Adolescents With Chronic Insomnia
July 2008 - Recent research from The University of Texas Health Science Center published in the Journal of Adolescent Health found two to five times more personal problems among adolescents with chronic insomnia.
Interviews with 3134 young people aged 11 to 17 years in Houston revealed that more than 25 per cent had one or more symptoms of insomnia and almost half suffered from long-term difficulties.
Lead author Robert E. Roberts, Ph.D., professor of health promotion and behavioral sciences, explained:
"Insomnia is both common and chronic among adolescents. The data indicate that the burden of insomnia is comparable to that of other psychiatric disorders such as mood, anxiety, disruptive and substance abuse disorders. Chronic insomnia severely impacts future health and functioning of youths."
Researchers studied participants in Teen Health 2000, a community-based, prospective epidemiological study of adolescent psychiatric disorders to identify sleep problems and issues affecting physical health, psychological health and interpersonal relationships. Measuring 14 aspects of personal wellbeing at the beginning and end of a 12-month-period, they found that participants with chronic insomnia were much more likely to have problems with drug use, depression, education, employment and perceived health.
Robert E. Roberts said:
"Almost half of the adolescents who reported one or more symptoms of insomnia during the initial screening had similar issues a year later. Twenty-four per cent met the symptom criteria for chronic insomnia as defined by the American Psychiatric Association (APA)."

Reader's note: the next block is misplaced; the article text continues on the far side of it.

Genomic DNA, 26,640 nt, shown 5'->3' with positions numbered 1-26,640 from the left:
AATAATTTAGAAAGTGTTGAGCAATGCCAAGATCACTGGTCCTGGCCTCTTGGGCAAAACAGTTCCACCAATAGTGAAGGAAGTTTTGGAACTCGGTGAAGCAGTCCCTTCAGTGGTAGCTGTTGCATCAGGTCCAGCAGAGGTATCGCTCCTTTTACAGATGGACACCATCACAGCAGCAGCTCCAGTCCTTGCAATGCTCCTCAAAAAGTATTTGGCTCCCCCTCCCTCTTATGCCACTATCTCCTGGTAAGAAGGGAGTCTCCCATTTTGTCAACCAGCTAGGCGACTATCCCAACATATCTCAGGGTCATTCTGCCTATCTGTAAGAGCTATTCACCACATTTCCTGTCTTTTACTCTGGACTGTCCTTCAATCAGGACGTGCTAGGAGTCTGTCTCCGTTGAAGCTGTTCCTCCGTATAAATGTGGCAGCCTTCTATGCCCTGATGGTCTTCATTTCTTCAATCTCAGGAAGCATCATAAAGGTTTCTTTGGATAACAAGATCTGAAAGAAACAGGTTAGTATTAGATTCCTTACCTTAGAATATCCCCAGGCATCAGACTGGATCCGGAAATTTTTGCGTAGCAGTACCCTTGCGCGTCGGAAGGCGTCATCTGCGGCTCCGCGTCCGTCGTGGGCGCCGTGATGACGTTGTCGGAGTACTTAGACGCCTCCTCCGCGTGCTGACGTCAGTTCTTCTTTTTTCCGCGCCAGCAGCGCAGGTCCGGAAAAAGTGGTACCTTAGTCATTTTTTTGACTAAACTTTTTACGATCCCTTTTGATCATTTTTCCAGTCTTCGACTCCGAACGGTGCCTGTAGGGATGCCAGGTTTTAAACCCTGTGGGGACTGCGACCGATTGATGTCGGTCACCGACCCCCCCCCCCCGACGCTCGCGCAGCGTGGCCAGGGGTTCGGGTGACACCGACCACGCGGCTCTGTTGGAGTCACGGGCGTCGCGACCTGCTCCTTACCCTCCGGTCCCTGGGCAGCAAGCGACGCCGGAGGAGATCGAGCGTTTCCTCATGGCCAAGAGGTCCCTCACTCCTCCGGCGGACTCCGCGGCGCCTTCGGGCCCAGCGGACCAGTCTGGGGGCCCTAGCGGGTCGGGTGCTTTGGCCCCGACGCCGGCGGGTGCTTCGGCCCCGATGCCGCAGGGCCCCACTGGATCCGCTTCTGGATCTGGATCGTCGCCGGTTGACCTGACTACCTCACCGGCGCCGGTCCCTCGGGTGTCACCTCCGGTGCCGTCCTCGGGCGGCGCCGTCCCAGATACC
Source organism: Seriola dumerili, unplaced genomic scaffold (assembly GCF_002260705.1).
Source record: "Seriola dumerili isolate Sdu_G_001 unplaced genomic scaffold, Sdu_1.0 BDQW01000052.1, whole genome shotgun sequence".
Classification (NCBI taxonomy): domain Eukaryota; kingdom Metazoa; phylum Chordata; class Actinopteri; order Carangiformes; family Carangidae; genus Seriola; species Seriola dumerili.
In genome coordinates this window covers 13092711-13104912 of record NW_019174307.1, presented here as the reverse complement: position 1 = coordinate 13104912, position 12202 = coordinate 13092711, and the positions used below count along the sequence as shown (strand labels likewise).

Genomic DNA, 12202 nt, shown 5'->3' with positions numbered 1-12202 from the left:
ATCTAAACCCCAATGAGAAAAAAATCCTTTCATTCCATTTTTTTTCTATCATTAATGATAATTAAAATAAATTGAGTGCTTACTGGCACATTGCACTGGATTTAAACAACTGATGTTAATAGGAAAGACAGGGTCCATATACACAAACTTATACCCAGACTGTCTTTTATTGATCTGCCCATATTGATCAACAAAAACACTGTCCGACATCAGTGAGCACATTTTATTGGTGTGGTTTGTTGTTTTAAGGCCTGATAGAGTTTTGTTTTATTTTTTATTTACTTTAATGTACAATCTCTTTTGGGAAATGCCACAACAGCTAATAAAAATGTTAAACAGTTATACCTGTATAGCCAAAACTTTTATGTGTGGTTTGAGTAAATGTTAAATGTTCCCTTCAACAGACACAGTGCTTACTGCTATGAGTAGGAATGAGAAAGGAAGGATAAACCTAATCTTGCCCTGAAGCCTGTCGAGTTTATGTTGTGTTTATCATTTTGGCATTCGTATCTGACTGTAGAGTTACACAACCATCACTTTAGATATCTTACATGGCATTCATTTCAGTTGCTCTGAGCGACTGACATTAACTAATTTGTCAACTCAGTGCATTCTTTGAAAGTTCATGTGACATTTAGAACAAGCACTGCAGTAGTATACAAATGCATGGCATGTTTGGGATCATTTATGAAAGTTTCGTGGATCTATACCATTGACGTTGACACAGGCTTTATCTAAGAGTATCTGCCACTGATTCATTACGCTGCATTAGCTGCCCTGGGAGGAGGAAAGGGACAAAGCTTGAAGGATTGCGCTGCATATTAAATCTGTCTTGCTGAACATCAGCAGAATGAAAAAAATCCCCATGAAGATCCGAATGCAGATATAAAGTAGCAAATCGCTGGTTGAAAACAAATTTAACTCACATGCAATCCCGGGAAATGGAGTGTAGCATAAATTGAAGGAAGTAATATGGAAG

Researchers explain that the APA's Diagnostic and Statistical Manual of Mental Disorders (DSM) IV designates insomnia as a psychiatric disorder with diagnostic criteria including "difficulty initiating sleep, difficulty maintaining sleep, early morning awakening and non-restorative sleep over the past four weeks". It seeks to exclude other psychiatric disorders and the effects of substance use or medication.
The study found that at initial screening, 27 per cent of participants had one of more symptoms of insomnia, 7 per cent also reported daytime fatigue and/or sleepiness, and 5 per cent met the DSM clinical diagnostic criteria. Researchers drew attention to other studies indicating the association between adolescent chronic insomnia and behavioral or emotional problems and evidence that those with the condition are more likely to seek medical help.
Robert E. Roberts concluded:
"These data suggest that primary care settings might provide a venue for screening and early intervention of adolescent insomnia."
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